"O Come, O Come, Emmanuel"

Monday, November 28, 2016

I love singing Advent and Christmas hymns and carols, but I don’t always stop to think about the words or the work the lyricist/poet put into writing them. So between now and the end of the year, I’m going to look at the lyrics of five Advent and Christmas carols, starting with an old standard: “O Come, O Come, Emmanuel.”

According to Hymnary.org, the text is taken from a 7-verse poem that dates back to the 8th century. J.M. Neale translated it into English in 1851.

The author is unknown, so how can we understand his thought process in writing the poem? (And yes, given that it is an ancient text, the poet was probably a he.) Actually, we can tell a lot from the poem’s structure. First, each verse reflects a different Biblical name for and description of Christ. For example, the first verse calls Him Emmanuel, which means “God with us,” and “Son of God.”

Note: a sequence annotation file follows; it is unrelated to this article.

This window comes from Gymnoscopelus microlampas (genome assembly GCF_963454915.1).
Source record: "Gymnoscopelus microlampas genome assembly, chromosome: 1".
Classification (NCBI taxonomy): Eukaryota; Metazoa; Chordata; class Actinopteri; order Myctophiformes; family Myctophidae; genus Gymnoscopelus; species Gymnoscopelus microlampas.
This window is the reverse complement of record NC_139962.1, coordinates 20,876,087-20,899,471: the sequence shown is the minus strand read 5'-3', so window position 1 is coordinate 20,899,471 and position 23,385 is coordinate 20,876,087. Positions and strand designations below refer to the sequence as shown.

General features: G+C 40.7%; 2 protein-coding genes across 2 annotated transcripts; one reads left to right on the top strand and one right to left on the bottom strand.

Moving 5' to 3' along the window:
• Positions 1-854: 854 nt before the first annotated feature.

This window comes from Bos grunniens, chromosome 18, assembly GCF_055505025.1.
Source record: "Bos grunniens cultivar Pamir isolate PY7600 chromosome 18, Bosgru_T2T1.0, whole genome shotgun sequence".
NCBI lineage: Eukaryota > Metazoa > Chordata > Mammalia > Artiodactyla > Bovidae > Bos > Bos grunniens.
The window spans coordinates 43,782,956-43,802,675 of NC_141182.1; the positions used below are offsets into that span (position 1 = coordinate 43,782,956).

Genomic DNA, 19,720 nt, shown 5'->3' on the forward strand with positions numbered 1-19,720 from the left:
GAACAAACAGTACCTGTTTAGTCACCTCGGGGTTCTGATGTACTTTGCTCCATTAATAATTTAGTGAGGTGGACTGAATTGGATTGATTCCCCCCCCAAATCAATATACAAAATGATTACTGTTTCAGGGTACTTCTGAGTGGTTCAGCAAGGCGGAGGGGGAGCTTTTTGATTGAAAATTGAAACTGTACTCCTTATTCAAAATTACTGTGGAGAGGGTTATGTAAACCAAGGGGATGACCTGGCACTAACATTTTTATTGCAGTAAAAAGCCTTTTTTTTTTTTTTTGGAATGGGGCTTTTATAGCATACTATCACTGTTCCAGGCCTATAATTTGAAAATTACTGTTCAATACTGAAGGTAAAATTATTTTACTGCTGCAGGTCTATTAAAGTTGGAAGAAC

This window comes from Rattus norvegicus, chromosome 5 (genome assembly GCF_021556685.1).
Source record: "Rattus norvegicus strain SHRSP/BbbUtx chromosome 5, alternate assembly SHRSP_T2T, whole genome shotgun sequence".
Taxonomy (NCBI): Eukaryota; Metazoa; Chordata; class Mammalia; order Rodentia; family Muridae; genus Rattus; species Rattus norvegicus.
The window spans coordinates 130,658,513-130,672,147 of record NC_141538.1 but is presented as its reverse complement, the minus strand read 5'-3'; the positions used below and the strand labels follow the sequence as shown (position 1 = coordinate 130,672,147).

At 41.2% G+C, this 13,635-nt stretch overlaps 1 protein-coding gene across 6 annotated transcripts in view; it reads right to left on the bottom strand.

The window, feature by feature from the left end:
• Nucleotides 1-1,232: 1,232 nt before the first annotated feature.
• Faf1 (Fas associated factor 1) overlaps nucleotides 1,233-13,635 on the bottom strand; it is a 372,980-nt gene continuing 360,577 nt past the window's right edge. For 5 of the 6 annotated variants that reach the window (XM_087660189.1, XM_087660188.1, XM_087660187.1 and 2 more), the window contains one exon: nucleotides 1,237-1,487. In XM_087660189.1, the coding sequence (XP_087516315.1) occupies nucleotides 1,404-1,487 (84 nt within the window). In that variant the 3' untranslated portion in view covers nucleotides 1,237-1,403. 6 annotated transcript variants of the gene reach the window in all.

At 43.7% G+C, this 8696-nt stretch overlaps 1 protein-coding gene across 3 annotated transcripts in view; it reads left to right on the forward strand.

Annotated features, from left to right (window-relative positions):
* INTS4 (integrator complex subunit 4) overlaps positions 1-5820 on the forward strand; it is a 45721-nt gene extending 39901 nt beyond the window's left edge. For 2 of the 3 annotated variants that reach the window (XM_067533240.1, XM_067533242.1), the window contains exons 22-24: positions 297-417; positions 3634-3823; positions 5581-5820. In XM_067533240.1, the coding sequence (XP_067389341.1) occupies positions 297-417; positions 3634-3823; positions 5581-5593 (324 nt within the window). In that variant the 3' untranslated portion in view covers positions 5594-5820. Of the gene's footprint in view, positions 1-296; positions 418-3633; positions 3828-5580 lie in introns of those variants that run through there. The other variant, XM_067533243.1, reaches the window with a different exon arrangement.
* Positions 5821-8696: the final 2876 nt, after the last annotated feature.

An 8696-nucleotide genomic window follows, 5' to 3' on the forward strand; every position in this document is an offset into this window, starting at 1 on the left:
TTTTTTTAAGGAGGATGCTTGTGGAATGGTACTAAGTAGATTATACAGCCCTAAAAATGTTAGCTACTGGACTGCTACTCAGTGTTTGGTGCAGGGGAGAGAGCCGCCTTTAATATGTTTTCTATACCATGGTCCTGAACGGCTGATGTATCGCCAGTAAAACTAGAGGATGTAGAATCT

Second, Hymnary.org says the original Latin verses created a reverse acrostic on the term ero cras, which means “I shall be with you tomorrow.” Unfortunately, the acrostic was lost in translation. Still, it’s presence in the original reinforces the poem’s traditional use as an Advent hymn.

If you look at “O Come, O Come, Emmanuel” in more than one hymnal, you may find that the first verse and the refrain are the same (except for minor variations in spelling), but that the other verses use slightly different wording. That’s to be expected from a hymn that is centuries old and was originally written in another language. Even the refrain was probably a later addition. But the text of the hymn has remained true to the original meaning, which celebrates the various names and attributes of Jesus and looks for His return.

Here is the text of all 7 verses as found in The Lutheran Service Book published by Concordia Publishing House.